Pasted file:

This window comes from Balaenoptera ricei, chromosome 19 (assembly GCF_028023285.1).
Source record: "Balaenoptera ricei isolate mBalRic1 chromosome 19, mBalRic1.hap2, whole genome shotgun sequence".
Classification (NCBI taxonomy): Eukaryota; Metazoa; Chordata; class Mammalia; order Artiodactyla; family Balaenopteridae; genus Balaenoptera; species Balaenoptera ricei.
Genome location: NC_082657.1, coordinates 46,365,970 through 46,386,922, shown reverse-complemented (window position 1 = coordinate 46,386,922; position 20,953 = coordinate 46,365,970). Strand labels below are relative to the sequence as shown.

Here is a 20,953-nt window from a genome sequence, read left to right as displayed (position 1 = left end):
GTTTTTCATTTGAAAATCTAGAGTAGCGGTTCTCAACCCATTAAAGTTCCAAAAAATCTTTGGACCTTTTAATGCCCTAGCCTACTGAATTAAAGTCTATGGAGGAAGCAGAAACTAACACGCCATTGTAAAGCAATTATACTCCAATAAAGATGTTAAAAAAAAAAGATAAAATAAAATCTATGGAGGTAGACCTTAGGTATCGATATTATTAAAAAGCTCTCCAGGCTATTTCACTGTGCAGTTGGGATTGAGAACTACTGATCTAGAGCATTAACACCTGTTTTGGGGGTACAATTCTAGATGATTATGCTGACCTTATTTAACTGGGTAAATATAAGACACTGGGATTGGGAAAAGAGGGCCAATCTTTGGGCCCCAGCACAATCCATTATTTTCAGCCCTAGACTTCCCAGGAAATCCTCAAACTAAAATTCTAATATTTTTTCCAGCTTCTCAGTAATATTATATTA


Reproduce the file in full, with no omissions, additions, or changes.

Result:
This window comes from Balaenoptera ricei, chromosome 19 (assembly GCF_028023285.1).
Source record: "Balaenoptera ricei isolate mBalRic1 chromosome 19, mBalRic1.hap2, whole genome shotgun sequence".
Classification (NCBI taxonomy): Eukaryota; Metazoa; Chordata; class Mammalia; order Artiodactyla; family Balaenopteridae; genus Balaenoptera; species Balaenoptera ricei.
Genome location: NC_082657.1, coordinates 46,365,970 through 46,386,922, shown reverse-complemented (window position 1 = coordinate 46,386,922; position 20,953 = coordinate 46,365,970). Strand labels below are relative to the sequence as shown.

Here is a 20,953-nt window from a genome sequence, read left to right as displayed (position 1 = left end):
GTTTTTCATTTGAAAATCTAGAGTAGCGGTTCTCAACCCATTAAAGTTCCAAAAAATCTTTGGACCTTTTAATGCCCTAGCCTACTGAATTAAAGTCTATGGAGGAAGCAGAAACTAACACGCCATTGTAAAGCAATTATACTCCAATAAAGATGTTAAAAAAAAAAGATAAAATAAAATCTATGGAGGTAGACCTTAGGTATCGATATTATTAAAAAGCTCTCCAGGCTATTTCACTGTGCAGTTGGGATTGAGAACTACTGATCTAGAGCATTAACACCTGTTTTGGGGGTACAATTCTAGATGATTATGCTGACCTTATTTAACTGGGTAAATATAAGACACTGGGATTGGGAAAAGAGGGCCAATCTTTGGGCCCCAGCACAATCCATTATTTTCAGCCCTAGACTTCCCAGGAAATCCTCAAACTAAAATTCTAATATTTTTTCCAGCTTCTCAGTAATATTATATTA